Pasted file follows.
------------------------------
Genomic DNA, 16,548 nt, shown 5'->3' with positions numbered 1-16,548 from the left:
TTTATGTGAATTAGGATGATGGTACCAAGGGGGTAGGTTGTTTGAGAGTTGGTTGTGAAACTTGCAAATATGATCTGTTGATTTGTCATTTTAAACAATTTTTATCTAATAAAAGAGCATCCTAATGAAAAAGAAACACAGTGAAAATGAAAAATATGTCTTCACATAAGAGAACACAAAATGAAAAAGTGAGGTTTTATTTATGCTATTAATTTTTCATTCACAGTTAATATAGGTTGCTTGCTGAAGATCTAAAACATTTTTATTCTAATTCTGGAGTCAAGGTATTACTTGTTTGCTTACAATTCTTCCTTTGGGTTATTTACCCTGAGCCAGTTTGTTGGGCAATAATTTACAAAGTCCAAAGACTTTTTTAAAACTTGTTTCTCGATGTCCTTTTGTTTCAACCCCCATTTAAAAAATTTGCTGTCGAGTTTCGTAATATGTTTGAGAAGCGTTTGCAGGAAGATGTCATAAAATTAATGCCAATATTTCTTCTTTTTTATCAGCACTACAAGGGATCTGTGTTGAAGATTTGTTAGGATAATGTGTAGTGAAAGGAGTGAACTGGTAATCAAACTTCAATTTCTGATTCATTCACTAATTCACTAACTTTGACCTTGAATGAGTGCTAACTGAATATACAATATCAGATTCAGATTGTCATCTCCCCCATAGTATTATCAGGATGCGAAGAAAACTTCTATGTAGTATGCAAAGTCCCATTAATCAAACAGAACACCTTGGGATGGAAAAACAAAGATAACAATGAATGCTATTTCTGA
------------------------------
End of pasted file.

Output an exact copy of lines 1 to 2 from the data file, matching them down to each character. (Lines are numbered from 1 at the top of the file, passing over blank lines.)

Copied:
Genomic DNA, 16,548 nt, shown 5'->3' with positions numbered 1-16,548 from the left:
TTTATGTGAATTAGGATGATGGTACCAAGGGGGTAGGTTGTTTGAGAGTTGGTTGTGAAACTTGCAAATATGATCTGTTGATTTGTCATTTTAAACAATTTTTATCTAATAAAAGAGCATCCTAATGAAAAAGAAACACAGTGAAAATGAAAAATATGTCTTCACATAAGAGAACACAAAATGAAAAAGTGAGGTTTTATTTATGCTATTAATTTTTCATTCACAGTTAATATAGGTTGCTTGCTGAAGATCTAAAACATTTTTATTCTAATTCTGGAGTCAAGGTATTACTTGTTTGCTTACAATTCTTCCTTTGGGTTATTTACCCTGAGCCAGTTTGTTGGGCAATAATTTACAAAGTCCAAAGACTTTTTTAAAACTTGTTTCTCGATGTCCTTTTGTTTCAACCCCCATTTAAAAAATTTGCTGTCGAGTTTCGTAATATGTTTGAGAAGCGTTTGCAGGAAGATGTCATAAAATTAATGCCAATATTTCTTCTTTTTTATCAGCACTACAAGGGATCTGTGTTGAAGATTTGTTAGGATAATGTGTAGTGAAAGGAGTGAACTGGTAATCAAACTTCAATTTCTGATTCATTCACTAATTCACTAACTTTGACCTTGAATGAGTGCTAACTGAATATACAATATCAGATTCAGATTGTCATCTCCCCCATAGTATTATCAGGATGCGAAGAAAACTTCTATGTAGTATGCAAAGTCCCATTAATCAAACAGAACACCTTGGGATGGAAAAACAAAGATAACAATGAATGCTATTTCTGA